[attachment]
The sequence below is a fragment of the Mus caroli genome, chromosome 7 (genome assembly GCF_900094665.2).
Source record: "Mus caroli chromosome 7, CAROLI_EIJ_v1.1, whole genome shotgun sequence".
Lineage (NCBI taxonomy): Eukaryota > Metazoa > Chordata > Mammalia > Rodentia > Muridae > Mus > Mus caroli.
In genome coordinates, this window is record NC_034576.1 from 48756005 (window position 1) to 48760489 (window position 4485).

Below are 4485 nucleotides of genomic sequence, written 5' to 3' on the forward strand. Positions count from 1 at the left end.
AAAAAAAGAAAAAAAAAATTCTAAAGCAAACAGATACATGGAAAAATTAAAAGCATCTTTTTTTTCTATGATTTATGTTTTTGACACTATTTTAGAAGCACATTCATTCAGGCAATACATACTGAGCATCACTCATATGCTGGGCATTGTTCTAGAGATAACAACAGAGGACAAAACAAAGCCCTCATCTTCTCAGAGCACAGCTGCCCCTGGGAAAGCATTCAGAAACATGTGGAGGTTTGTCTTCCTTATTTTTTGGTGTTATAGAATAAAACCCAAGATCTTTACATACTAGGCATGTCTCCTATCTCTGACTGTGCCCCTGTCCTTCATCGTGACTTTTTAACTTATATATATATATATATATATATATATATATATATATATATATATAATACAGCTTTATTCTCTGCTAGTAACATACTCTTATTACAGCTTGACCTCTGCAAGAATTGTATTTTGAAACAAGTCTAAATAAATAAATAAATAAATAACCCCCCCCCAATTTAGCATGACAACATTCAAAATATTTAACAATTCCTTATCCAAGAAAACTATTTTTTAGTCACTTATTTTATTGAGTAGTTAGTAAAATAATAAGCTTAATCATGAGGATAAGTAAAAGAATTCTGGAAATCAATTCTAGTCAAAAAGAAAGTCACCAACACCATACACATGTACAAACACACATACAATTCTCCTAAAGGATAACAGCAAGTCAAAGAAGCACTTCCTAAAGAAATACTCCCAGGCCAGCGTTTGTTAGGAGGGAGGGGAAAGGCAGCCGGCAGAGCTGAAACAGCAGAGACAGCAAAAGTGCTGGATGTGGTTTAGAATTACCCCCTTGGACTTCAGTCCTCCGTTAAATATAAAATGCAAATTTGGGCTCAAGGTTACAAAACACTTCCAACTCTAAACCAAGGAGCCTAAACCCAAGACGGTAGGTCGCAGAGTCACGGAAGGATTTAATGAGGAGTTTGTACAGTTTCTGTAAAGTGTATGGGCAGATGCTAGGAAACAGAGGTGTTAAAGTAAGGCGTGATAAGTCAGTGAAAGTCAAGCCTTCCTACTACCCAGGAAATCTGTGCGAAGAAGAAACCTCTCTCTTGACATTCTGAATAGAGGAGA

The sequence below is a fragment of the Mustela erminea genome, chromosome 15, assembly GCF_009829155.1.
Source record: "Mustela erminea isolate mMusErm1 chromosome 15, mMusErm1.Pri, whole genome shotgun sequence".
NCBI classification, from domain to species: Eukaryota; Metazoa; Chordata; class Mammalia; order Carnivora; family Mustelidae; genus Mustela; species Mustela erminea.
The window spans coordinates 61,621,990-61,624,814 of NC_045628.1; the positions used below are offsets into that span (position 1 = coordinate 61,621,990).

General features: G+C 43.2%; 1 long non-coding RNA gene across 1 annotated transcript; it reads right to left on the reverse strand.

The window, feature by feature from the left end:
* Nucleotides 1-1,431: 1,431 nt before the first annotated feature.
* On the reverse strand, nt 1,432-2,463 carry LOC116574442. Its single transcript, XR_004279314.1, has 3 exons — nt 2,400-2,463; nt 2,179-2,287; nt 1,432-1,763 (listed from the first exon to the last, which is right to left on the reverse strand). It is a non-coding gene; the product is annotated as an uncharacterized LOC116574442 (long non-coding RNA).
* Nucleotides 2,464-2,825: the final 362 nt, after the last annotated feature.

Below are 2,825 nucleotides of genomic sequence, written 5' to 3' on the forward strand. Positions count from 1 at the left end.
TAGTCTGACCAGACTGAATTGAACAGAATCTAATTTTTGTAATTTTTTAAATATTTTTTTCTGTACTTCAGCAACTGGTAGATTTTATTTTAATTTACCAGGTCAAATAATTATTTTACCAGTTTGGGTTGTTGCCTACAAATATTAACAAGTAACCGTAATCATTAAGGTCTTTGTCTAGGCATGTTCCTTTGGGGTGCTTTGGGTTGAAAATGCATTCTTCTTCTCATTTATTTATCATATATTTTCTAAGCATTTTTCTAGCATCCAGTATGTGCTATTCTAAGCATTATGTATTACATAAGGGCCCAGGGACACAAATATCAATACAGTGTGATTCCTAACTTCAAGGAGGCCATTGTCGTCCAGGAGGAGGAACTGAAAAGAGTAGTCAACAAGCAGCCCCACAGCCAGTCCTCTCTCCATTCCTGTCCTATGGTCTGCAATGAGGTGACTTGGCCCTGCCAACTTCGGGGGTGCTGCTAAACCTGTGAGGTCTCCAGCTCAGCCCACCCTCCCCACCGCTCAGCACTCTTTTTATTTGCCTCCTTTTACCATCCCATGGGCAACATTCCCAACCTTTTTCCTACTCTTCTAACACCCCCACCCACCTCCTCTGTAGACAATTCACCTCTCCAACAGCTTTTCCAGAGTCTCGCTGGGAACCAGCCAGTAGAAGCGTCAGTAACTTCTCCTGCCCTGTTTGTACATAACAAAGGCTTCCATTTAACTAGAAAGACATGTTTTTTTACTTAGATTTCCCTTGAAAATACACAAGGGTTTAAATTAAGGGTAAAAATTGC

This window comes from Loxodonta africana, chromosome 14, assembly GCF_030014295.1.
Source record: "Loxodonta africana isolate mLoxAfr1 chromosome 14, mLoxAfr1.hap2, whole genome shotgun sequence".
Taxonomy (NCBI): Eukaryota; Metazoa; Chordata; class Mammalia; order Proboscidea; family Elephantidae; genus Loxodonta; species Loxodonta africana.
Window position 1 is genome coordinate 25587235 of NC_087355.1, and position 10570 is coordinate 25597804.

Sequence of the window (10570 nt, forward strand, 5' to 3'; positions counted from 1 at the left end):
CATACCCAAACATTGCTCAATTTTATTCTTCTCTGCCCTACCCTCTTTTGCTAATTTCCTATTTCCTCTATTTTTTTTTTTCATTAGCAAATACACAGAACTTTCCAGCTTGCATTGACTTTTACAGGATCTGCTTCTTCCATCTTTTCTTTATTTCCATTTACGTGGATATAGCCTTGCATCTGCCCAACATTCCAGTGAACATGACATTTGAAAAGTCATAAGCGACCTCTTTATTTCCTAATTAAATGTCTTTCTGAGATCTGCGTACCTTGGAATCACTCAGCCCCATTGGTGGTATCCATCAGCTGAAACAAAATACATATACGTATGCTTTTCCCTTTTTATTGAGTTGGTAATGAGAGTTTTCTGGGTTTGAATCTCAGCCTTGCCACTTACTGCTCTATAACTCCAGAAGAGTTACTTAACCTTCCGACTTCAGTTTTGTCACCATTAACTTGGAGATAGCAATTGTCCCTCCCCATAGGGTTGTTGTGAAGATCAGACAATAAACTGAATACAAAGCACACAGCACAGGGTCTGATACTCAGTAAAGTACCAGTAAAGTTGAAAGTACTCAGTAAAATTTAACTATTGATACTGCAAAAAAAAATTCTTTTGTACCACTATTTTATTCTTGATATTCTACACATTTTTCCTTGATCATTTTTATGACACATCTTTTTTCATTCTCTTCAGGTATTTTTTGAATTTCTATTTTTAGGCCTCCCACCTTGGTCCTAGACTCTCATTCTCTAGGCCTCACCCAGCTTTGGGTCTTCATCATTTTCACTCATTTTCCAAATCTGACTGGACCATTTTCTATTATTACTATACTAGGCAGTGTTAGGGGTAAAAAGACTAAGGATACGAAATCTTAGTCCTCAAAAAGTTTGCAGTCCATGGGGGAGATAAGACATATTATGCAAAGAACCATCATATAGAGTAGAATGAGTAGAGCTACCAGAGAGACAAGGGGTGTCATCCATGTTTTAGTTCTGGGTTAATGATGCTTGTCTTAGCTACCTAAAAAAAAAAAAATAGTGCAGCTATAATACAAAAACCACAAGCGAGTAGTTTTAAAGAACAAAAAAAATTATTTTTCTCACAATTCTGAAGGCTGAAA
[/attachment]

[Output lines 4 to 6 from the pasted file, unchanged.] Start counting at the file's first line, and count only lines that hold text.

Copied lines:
In genome coordinates, this window is record NC_034576.1 from 48756005 (window position 1) to 48760489 (window position 4485).

Below are 4485 nucleotides of genomic sequence, written 5' to 3' on the forward strand. Positions count from 1 at the left end.
AAAAAAAGAAAAAAAAAATTCTAAAGCAAACAGATACATGGAAAAATTAAAAGCATCTTTTTTTTCTATGATTTATGTTTTTGACACTATTTTAGAAGCACATTCATTCAGGCAATACATACTGAGCATCACTCATATGCTGGGCATTGTTCTAGAGATAACAACAGAGGACAAAACAAAGCCCTCATCTTCTCAGAGCACAGCTGCCCCTGGGAAAGCATTCAGAAACATGTGGAGGTTTGTCTTCCTTATTTTTTGGTGTTATAGAATAAAACCCAAGATCTTTACATACTAGGCATGTCTCCTATCTCTGACTGTGCCCCTGTCCTTCATCGTGACTTTTTAACTTATATATATATATATATATATATATATATATATATATATATATATAATACAGCTTTATTCTCTGCTAGTAACATACTCTTATTACAGCTTGACCTCTGCAAGAATTGTATTTTGAAACAAGTCTAAATAAATAAATAAATAAATAACCCCCCCCCAATTTAGCATGACAACATTCAAAATATTTAACAATTCCTTATCCAAGAAAACTATTTTTTAGTCACTTATTTTATTGAGTAGTTAGTAAAATAATAAGCTTAATCATGAGGATAAGTAAAAGAATTCTGGAAATCAATTCTAGTCAAAAAGAAAGTCACCAACACCATACACATGTACAAACACACATACAATTCTCCTAAAGGATAACAGCAAGTCAAAGAAGCACTTCCTAAAGAAATACTCCCAGGCCAGCGTTTGTTAGGAGGGAGGGGAAAGGCAGCCGGCAGAGCTGAAACAGCAGAGACAGCAAAAGTGCTGGATGTGGTTTAGAATTACCCCCTTGGACTTCAGTCCTCCGTTAAATATAAAATGCAAATTTGGGCTCAAGGTTACAAAACACTTCCAACTCTAAACCAAGGAGCCTAAACCCAAGACGGTAGGTCGCAGAGTCACGGAAGGATTTAATGAGGAGTTTGTACAGTTTCTGTAAAGTGTATGGGCAGATGCTAGGAAACAGAGGTGTTAAAGTAAGGCGTGATAAGTCAGTGAAAGTCAAGCCTTCCTACTACCCAGGAAATCTGTGCGAAGAAGAAACCTCTCTCTTGACATTCTGAATAGAGGAGA